Los Angeles would need to find five wins on the back end of its schedule to even make it to .500, and it’s a slate that includes the Patriots, Seahawks, Falcons and Cardinals. If Fisher can’t find that run and finishes under .500 for the fifth consecutive season, his time with the Rams must surely come to an end.

Mike McCarthy, Packers

The Packers are 11th in offensive DVOA, but it’s hard to get a sense that they’re improving with their longtime head coach running things on that side of the football. They dip their toes in changes — such as last week, when they had a series of pick plays designed to defeat the man coverage that has slowed their receivers — but this looks and feels like a stale, overexposed offense being wrung for every ounce of usefulness by a superstar quarterback. McCarthy deserves credit for helping Aaron Rodgers, and has rightfully been given plenty of time to correct things, but the excuses for Green Bay’s problems surely have to fall on his shoulders eventually.

There are times when even good coaches wear out their welcome and both sides benefit from a fresh start, as was the case with Andy Reid and his crew in moving from Philadelphia to Kansas City. McCarthy’s dismal in-game management has cost the Packers dearly in the playoffs in years past; now, the 4-4 Packers are underdogs to even make it to the postseason, given their 45.2 percent playoff odds per FPI. If Green Bay misses out on its seemingly annual trip to January, McCarthy’s future could be in jeopardy.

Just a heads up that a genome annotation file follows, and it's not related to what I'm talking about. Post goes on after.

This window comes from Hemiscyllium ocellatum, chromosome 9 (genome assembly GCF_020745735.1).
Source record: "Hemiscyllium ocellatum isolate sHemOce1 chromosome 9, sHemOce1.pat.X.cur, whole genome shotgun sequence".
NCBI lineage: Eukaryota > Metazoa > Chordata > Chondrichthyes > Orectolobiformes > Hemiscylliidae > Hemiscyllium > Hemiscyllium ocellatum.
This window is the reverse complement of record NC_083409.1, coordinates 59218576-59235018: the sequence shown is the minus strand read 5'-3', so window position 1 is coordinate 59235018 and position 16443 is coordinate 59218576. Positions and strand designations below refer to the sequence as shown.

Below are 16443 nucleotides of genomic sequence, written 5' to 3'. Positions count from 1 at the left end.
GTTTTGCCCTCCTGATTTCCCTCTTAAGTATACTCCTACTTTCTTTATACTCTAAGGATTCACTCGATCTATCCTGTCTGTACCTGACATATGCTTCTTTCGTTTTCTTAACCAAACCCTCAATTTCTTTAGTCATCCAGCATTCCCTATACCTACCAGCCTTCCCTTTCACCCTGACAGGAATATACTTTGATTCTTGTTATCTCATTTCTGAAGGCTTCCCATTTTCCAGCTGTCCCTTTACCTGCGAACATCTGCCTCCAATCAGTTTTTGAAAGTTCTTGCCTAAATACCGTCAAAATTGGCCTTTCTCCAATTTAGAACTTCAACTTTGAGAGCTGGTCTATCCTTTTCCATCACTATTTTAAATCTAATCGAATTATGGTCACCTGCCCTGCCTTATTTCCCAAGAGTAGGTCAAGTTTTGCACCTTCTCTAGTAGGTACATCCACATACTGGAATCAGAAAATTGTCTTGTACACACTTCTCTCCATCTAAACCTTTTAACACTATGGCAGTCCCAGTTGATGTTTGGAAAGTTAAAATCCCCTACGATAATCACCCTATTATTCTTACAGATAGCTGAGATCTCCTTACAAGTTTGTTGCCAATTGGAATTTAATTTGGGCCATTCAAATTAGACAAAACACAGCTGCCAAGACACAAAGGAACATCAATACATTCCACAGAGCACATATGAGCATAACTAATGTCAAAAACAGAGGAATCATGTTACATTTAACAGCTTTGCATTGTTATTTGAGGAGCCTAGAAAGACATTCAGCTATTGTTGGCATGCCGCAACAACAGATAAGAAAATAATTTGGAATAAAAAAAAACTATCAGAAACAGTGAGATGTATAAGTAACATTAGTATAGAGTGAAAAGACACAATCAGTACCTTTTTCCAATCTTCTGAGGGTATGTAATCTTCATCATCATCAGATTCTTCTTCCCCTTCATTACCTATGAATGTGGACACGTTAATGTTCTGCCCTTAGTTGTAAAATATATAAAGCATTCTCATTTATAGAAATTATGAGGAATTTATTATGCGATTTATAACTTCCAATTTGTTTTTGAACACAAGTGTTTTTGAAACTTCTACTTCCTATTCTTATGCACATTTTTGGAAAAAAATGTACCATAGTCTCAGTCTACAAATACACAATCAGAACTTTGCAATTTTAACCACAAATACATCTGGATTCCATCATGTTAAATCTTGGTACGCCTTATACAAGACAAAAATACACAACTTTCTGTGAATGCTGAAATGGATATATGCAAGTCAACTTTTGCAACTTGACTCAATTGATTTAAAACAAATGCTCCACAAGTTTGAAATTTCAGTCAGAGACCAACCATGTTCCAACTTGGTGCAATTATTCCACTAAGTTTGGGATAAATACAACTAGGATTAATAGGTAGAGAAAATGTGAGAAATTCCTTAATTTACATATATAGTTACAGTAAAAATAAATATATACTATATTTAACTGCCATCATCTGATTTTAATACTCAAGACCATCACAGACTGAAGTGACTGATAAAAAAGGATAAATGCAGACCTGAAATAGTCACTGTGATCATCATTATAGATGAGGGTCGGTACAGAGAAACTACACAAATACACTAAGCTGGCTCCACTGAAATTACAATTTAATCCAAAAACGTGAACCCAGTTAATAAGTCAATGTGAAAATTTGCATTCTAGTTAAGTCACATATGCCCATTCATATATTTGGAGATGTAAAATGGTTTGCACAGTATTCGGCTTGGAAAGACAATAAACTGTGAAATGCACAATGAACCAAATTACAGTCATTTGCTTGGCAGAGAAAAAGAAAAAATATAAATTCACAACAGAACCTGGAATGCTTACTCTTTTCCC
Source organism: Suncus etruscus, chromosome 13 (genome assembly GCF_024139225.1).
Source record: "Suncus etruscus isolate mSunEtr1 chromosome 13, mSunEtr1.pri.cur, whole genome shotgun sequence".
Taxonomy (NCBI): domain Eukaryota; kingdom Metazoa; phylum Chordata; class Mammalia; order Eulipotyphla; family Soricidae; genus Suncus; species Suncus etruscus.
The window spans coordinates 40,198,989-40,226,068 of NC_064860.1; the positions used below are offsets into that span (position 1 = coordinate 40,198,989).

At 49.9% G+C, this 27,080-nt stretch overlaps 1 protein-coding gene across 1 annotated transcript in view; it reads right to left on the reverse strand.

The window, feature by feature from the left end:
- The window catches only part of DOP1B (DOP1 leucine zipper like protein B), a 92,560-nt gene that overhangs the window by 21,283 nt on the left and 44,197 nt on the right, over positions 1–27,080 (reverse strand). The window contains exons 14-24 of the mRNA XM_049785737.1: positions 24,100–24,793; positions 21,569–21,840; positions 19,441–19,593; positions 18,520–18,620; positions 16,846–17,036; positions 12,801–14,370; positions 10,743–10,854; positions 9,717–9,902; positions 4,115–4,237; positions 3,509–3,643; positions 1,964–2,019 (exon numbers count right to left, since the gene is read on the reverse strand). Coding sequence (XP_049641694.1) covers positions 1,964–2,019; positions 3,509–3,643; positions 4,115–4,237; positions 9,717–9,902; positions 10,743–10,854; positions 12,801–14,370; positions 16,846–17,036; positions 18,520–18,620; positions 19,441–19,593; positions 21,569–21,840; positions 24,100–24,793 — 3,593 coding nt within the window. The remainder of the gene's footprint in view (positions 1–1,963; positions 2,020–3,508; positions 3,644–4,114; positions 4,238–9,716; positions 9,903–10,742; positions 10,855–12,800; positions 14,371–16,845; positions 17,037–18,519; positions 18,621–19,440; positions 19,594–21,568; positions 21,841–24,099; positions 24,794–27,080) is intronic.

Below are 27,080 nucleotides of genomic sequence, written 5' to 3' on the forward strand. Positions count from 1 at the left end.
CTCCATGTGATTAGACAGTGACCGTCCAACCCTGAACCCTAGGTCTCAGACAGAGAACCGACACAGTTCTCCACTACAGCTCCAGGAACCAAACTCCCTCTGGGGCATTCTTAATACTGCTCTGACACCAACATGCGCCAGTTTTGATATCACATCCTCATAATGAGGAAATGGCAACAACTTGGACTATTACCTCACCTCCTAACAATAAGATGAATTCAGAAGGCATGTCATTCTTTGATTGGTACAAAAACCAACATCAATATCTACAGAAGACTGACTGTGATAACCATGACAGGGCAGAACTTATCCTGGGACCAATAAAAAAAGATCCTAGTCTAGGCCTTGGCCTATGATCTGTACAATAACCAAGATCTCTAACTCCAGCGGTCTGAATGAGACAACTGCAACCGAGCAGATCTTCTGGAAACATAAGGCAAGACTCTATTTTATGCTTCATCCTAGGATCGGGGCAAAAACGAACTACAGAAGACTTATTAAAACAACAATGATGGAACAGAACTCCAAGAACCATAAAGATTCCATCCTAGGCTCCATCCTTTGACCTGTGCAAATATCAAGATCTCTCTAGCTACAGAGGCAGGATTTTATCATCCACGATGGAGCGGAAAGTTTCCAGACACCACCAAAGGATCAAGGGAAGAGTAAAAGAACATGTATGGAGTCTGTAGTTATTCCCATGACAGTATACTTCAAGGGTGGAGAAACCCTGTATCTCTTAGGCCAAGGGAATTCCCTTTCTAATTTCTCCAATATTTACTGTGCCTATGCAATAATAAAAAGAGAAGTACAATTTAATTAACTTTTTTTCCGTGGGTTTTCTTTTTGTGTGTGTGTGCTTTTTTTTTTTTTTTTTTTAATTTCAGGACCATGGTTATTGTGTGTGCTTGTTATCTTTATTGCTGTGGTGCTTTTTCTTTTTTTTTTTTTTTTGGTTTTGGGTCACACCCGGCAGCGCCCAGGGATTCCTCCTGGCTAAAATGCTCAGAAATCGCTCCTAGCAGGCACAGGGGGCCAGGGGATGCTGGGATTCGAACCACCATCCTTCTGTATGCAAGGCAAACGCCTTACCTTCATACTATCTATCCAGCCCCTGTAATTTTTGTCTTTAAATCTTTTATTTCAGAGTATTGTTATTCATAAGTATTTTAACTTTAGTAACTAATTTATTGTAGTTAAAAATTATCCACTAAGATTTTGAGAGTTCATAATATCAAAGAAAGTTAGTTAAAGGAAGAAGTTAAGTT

The non-quarterbacks

Elandon Roberts, LB, Patriots

I would list Bill Belichick here, given that he was the one responsible for trading Chandler Jones and Jamie Collins away from a team with a 39-year-old superstar quarterback, but it’s not as if he’s going anywhere. The Patriots and their league-worst adjusted sack rate clearly miss Jones, so it’s on Roberts to make sure they quickly forget Collins after the former starter was traded to the Browns in October.